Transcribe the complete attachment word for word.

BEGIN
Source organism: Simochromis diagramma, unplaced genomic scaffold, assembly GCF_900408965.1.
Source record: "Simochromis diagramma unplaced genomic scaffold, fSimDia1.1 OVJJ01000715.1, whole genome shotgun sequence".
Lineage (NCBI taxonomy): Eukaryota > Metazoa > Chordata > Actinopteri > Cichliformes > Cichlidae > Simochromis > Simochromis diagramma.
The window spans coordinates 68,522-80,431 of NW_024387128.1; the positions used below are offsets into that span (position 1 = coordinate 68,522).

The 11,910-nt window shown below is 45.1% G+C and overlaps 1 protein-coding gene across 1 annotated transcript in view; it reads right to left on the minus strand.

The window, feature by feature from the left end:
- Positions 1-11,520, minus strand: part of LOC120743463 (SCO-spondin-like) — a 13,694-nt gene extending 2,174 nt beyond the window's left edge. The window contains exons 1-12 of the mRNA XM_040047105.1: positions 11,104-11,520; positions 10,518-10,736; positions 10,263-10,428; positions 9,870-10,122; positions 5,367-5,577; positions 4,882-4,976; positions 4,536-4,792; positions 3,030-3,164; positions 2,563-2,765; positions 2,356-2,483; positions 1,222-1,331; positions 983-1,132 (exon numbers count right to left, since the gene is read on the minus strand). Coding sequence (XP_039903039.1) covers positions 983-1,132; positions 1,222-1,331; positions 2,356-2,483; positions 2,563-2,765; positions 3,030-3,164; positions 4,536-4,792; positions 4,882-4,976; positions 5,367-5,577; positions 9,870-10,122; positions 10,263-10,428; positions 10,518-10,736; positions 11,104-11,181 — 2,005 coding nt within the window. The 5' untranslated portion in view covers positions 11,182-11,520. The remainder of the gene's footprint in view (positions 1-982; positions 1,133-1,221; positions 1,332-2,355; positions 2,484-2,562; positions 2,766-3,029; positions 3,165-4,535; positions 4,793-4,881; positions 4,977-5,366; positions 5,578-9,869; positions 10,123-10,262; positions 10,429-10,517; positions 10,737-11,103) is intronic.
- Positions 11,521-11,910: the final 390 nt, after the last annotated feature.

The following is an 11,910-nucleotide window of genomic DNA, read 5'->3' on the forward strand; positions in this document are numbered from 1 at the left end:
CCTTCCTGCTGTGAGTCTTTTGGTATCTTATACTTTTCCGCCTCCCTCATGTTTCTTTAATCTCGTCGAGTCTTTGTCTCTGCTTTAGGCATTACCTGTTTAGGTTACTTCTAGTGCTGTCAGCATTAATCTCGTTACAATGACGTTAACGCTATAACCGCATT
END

Source organism: Simochromis diagramma, unplaced genomic scaffold, assembly GCF_900408965.1.
Source record: "Simochromis diagramma unplaced genomic scaffold, fSimDia1.1 OVJJ01000715.1, whole genome shotgun sequence".
Lineage (NCBI taxonomy): Eukaryota > Metazoa > Chordata > Actinopteri > Cichliformes > Cichlidae > Simochromis > Simochromis diagramma.
The window spans coordinates 68,522-80,431 of NW_024387128.1; the positions used below are offsets into that span (position 1 = coordinate 68,522).

The 11,910-nt window shown below is 45.1% G+C and overlaps 1 protein-coding gene across 1 annotated transcript in view; it reads right to left on the minus strand.

The window, feature by feature from the left end:
- Positions 1-11,520, minus strand: part of LOC120743463 (SCO-spondin-like) — a 13,694-nt gene extending 2,174 nt beyond the window's left edge. The window contains exons 1-12 of the mRNA XM_040047105.1: positions 11,104-11,520; positions 10,518-10,736; positions 10,263-10,428; positions 9,870-10,122; positions 5,367-5,577; positions 4,882-4,976; positions 4,536-4,792; positions 3,030-3,164; positions 2,563-2,765; positions 2,356-2,483; positions 1,222-1,331; positions 983-1,132 (exon numbers count right to left, since the gene is read on the minus strand). Coding sequence (XP_039903039.1) covers positions 983-1,132; positions 1,222-1,331; positions 2,356-2,483; positions 2,563-2,765; positions 3,030-3,164; positions 4,536-4,792; positions 4,882-4,976; positions 5,367-5,577; positions 9,870-10,122; positions 10,263-10,428; positions 10,518-10,736; positions 11,104-11,181 — 2,005 coding nt within the window. The 5' untranslated portion in view covers positions 11,182-11,520. The remainder of the gene's footprint in view (positions 1-982; positions 1,133-1,221; positions 1,332-2,355; positions 2,484-2,562; positions 2,766-3,029; positions 3,165-4,535; positions 4,793-4,881; positions 4,977-5,366; positions 5,578-9,869; positions 10,123-10,262; positions 10,429-10,517; positions 10,737-11,103) is intronic.
- Positions 11,521-11,910: the final 390 nt, after the last annotated feature.

The following is an 11,910-nucleotide window of genomic DNA, read 5'->3' on the forward strand; positions in this document are numbered from 1 at the left end:
CCTTCCTGCTGTGAGTCTTTTGGTATCTTATACTTTTCCGCCTCCCTCATGTTTCTTTAATCTCGTCGAGTCTTTGTCTCTGCTTTAGGCATTACCTGTTTAGGTTACTTCTAGTGCTGTCAGCATTAATCTCGTTACAATGACGTTAACGCTATAACCGCATT